One thing in the stories that would annoy me if I wasn't enjoying it is the obscure vocabulary. What really got on my tits in Stephen R. Donaldson is quite fun here if occasionally frustrating. Perhaps because Donaldson went for pretentious adjectives and Saunders goes for strange nouns that you're expected to work out from context but thankfully most of them yield to Google-Fu. 'Cadastral' means related to a survey of land ownership and I'm now more likely to recognise obscure terms for gravel. But '-gesith' which seems in context to mean 'Ministry of-' defeated my linguistic prowess.

  2. Posted by RogerBW at 01:06pm on 12 December 2021

    I believe "cadastral survey" specifically is quite common in the US for people talking about details of property (i.e. land) ownership; at least, I've seen it in other US books without any perceived need for explanation.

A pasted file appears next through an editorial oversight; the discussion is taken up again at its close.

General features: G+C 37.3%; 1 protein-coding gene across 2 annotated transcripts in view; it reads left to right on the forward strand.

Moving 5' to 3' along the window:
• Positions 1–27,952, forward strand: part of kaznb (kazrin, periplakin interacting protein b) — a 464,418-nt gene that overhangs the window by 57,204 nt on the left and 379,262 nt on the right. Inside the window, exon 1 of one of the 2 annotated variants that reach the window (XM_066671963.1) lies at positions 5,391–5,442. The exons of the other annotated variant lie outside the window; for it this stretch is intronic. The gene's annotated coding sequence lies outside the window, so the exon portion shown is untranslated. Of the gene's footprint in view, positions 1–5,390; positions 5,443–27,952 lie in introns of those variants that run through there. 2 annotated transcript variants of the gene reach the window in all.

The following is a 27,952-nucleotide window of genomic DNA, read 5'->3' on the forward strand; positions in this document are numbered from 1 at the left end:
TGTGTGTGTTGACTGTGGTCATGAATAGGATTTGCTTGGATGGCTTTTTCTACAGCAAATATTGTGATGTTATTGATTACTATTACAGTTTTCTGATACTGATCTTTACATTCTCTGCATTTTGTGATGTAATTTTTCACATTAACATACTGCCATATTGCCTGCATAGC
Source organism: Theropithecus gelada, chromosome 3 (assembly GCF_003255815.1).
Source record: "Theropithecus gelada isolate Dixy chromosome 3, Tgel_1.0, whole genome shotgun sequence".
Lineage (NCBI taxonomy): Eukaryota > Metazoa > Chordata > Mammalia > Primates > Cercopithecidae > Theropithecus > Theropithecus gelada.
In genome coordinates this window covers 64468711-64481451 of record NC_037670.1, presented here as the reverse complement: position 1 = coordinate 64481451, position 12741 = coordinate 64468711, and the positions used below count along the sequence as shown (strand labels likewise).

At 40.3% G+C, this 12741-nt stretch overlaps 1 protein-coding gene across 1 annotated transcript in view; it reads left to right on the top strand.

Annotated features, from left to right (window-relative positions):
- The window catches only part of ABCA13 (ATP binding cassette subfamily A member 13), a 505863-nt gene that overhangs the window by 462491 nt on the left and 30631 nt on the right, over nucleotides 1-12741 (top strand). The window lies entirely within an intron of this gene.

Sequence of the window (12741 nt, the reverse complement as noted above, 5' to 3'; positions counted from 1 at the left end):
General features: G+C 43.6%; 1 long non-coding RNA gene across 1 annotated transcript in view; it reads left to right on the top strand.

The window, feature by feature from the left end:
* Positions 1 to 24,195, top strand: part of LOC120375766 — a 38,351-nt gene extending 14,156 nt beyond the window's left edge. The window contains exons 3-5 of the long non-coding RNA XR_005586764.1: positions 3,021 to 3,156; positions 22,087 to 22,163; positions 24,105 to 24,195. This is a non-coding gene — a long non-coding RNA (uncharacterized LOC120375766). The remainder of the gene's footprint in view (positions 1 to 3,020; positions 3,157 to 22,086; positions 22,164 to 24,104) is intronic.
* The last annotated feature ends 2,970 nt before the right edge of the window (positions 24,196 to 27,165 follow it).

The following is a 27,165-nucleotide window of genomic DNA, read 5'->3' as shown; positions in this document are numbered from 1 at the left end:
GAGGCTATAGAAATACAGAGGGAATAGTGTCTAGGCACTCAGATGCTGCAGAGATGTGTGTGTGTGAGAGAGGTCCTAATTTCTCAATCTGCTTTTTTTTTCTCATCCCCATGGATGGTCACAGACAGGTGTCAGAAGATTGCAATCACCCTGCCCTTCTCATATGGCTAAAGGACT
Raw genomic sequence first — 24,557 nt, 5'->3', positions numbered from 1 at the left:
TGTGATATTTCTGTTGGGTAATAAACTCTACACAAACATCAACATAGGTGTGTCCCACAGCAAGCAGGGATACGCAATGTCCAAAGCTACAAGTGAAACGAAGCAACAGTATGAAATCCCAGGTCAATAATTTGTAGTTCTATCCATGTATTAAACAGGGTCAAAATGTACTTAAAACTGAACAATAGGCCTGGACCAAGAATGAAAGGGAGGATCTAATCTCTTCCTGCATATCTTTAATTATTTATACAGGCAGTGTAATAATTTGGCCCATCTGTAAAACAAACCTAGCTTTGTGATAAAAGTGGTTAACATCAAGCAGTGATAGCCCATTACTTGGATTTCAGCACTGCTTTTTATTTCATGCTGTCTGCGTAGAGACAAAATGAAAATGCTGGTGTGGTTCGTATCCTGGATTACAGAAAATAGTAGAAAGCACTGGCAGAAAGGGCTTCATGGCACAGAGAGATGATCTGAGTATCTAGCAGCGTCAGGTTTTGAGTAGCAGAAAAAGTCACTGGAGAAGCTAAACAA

This is the longest of the books, and it doesn't even have the overarching narrative to justify that length.

  3. Posted by J Michael Cule at 03:52pm on 12 December 2021

    All right, I went and tried my Google-Fu again on '-gesith' and clearly the Power is with me more than in the past as I got:

    "Old English gesīth, literally, companion, one of a retinue of warriors; akin to Old High German gisind, gisindo one of a retinue of warriors, Old Norse sinni, Gothic gesinthja; derivatives from the root of English send"

    Which doesn't quite fit how it is used in the books. It's clearly plural and/or a group of people. I do wish I thought the author was doing something clever with the evolution of language but despite it supposedly being set hundred of thousands of years into a magical post-apocalypse the culture uses the French Revolutionary calendar.